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The Development of Persistent Criminality$
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Joanne Savage

Print publication date: 2009

Print ISBN-13: 9780195310313

Published to Oxford Scholarship Online: May 2009

DOI: 10.1093/acprof:oso/9780195310313.001.0001

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Perinatal and Developmental Determinants of Early Onset of Offending: A Biosocial Approach for Explaining the Two Peaks of Early Antisocial Behavior

Perinatal and Developmental Determinants of Early Onset of Offending: A Biosocial Approach for Explaining the Two Peaks of Early Antisocial Behavior

Chapter:
(p.179) CHAPTER 9 Perinatal and Developmental Determinants of Early Onset of Offending: A Biosocial Approach for Explaining the Two Peaks of Early Antisocial Behavior
Source:
The Development of Persistent Criminality
Author(s):

Stephen G. Tibbetts

Publisher:
Oxford University Press
DOI:10.1093/acprof:oso/9780195310313.003.0009

This chapter discusses the current state of scientific knowledge on the importance of early onset in the etiology of persistent offending. After reviewing the evidence showing the importance of early onset in predicting persistent, serious offending, a discussion of issues involving the definition, measurement, and prevalence of early onset is provided. The majority of the chapter examines the predictors of early onset, with an emphasis on interactions between biological and environmental factors. The general conclusion of the review is that a multitude of physiological and environmental factors have consistently been linked with early onset, and that the highest risk for early onset occurs when such physiological perinatal problems occur in conjunction with environmental or social predictors throughout early development. Strategies for intervention and policy implications are also discussed.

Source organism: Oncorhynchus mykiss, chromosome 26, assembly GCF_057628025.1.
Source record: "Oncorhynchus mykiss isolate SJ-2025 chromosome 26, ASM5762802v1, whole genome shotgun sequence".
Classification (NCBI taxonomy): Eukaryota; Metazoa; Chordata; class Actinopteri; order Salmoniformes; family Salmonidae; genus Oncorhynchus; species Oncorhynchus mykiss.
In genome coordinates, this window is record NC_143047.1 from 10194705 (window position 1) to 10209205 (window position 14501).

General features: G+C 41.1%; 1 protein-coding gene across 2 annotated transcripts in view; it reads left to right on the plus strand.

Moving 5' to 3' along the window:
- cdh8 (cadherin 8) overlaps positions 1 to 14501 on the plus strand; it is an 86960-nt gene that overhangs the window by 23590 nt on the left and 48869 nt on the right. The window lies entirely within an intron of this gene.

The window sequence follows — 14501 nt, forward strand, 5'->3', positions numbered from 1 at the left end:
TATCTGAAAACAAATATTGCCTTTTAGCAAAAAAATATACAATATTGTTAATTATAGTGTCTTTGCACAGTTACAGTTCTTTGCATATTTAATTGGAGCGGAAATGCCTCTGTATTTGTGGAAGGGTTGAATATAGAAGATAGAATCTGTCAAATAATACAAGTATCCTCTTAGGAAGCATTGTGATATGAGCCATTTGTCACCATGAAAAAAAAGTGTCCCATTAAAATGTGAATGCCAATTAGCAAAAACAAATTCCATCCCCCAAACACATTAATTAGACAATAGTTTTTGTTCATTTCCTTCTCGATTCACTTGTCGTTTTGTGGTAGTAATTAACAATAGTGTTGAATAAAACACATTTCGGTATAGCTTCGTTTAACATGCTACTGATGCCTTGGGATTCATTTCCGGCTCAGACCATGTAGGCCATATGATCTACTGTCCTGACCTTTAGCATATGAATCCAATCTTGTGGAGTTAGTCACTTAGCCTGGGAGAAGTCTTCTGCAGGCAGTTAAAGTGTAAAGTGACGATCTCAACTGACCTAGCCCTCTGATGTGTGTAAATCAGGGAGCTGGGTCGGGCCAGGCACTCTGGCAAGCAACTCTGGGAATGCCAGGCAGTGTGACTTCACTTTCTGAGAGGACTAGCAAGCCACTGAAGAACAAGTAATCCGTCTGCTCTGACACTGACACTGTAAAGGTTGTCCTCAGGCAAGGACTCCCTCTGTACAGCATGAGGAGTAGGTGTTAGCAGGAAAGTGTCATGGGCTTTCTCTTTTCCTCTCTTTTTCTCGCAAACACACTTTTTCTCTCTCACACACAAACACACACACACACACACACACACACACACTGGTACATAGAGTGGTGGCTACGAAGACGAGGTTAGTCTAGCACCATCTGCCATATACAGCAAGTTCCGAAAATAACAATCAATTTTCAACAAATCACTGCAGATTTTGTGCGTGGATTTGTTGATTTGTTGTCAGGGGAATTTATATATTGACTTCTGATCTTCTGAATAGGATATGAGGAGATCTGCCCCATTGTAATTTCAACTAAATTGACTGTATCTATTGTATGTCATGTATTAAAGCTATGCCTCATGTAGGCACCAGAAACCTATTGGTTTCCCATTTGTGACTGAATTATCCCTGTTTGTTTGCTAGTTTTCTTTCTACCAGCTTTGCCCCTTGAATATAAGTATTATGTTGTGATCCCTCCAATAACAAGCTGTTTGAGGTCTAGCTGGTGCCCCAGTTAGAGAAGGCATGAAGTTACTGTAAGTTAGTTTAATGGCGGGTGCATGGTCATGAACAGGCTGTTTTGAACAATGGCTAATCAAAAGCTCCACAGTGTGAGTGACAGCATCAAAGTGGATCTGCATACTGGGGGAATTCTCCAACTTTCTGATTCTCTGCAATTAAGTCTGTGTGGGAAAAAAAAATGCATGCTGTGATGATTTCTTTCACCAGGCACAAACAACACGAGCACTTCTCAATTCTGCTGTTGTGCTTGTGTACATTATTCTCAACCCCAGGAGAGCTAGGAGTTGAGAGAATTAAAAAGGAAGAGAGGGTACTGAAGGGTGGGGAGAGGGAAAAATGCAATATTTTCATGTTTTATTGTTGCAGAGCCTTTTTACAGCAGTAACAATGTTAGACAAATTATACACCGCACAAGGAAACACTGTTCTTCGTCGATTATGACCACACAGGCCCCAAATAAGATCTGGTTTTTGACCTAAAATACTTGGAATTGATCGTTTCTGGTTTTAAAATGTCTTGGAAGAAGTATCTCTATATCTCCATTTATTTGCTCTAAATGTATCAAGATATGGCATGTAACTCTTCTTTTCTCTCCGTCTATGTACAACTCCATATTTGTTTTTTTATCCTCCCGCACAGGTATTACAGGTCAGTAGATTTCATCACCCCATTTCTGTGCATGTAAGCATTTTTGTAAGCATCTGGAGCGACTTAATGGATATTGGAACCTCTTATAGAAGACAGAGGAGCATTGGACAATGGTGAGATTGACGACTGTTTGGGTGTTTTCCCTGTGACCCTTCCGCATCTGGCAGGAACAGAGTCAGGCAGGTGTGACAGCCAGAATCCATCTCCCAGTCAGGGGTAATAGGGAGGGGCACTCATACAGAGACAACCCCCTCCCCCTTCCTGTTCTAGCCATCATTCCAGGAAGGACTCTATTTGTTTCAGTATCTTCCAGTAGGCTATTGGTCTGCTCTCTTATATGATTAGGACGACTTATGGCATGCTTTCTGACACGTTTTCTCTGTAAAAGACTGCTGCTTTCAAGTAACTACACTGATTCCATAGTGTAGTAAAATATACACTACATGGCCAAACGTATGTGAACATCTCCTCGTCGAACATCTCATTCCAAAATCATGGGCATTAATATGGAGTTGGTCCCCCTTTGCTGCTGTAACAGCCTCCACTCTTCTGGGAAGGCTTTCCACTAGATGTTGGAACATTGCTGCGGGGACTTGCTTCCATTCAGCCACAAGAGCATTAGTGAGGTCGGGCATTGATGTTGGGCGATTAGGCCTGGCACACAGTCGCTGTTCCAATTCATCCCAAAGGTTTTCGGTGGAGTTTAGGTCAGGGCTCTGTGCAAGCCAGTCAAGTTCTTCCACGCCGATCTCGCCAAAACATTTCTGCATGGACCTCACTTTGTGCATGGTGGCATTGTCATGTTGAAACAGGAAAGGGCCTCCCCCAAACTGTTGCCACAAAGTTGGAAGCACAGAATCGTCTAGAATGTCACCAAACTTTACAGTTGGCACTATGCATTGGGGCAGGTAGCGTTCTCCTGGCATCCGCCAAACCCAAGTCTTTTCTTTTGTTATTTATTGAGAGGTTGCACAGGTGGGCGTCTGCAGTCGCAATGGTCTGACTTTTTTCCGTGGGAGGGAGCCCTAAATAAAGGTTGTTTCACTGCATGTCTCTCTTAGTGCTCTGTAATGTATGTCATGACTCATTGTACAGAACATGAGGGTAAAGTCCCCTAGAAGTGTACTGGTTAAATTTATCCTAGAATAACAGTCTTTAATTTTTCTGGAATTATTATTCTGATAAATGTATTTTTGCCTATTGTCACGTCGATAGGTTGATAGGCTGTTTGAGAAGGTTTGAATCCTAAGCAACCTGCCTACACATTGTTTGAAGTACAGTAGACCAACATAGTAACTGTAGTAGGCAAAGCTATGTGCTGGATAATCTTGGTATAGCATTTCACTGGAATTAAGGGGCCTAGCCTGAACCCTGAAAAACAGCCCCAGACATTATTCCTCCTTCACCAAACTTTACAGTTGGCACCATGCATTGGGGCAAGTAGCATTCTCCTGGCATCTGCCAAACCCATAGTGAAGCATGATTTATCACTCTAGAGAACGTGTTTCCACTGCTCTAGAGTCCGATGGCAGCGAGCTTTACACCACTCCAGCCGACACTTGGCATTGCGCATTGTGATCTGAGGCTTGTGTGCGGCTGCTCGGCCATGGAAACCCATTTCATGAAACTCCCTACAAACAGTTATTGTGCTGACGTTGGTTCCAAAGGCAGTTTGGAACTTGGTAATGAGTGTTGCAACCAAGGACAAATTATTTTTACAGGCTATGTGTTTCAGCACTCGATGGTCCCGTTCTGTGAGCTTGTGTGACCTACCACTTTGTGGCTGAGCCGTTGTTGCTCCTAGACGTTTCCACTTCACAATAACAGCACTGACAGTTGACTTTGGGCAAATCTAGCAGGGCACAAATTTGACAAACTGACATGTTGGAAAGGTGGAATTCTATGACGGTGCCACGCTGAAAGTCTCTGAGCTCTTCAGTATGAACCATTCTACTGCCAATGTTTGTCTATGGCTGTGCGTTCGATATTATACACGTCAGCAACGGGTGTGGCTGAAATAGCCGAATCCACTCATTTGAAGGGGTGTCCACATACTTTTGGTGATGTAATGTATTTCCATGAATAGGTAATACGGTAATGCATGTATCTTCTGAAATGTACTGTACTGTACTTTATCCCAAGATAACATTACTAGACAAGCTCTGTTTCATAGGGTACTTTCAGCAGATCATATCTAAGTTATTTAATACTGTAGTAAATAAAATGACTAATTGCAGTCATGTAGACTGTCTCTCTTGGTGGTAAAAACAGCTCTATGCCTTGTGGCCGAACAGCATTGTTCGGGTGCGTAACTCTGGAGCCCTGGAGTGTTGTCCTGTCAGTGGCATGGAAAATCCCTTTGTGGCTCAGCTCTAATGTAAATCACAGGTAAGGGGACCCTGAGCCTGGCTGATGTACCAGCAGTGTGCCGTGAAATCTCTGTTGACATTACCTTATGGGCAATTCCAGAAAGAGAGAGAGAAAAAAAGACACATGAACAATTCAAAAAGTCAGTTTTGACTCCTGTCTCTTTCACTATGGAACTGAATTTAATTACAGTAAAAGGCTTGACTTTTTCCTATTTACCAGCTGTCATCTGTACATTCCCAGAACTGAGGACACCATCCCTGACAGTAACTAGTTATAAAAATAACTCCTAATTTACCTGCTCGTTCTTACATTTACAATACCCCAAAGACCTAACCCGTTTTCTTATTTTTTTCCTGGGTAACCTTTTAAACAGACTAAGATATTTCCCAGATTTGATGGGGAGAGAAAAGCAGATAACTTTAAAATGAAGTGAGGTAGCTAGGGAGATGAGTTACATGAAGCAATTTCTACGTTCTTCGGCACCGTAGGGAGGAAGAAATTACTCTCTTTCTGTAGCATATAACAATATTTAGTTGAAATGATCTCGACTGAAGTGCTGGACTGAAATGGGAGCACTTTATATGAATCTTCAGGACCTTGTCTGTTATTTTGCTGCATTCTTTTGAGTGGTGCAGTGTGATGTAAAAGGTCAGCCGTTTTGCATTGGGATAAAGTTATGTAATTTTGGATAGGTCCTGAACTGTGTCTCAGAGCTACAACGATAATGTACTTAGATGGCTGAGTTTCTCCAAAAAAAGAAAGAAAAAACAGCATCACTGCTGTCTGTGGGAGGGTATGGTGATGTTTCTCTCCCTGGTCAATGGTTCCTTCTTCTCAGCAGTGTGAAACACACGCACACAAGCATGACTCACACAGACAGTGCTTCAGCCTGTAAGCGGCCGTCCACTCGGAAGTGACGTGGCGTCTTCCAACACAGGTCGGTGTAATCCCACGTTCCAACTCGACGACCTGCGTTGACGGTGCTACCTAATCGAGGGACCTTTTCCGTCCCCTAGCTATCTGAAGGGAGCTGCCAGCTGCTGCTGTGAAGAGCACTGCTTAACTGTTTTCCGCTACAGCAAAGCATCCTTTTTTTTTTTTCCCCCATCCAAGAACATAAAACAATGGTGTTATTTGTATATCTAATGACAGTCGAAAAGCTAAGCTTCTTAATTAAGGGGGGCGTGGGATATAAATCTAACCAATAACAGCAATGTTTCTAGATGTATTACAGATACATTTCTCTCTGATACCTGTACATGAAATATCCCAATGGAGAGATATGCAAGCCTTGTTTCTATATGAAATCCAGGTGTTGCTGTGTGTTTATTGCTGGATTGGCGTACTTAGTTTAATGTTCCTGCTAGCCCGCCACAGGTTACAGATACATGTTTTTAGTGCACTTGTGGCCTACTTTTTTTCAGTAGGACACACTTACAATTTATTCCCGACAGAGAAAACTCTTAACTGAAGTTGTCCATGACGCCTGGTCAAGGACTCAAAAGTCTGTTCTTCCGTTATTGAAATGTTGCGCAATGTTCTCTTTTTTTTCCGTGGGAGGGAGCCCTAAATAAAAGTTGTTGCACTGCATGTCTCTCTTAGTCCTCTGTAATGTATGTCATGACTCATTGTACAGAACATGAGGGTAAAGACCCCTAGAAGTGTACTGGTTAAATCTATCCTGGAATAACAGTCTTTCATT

Keywords:   early onset, crime, early onset offending, neurobiology, biology, personality, prenatal factors, perinatal complications, interactions, parenting

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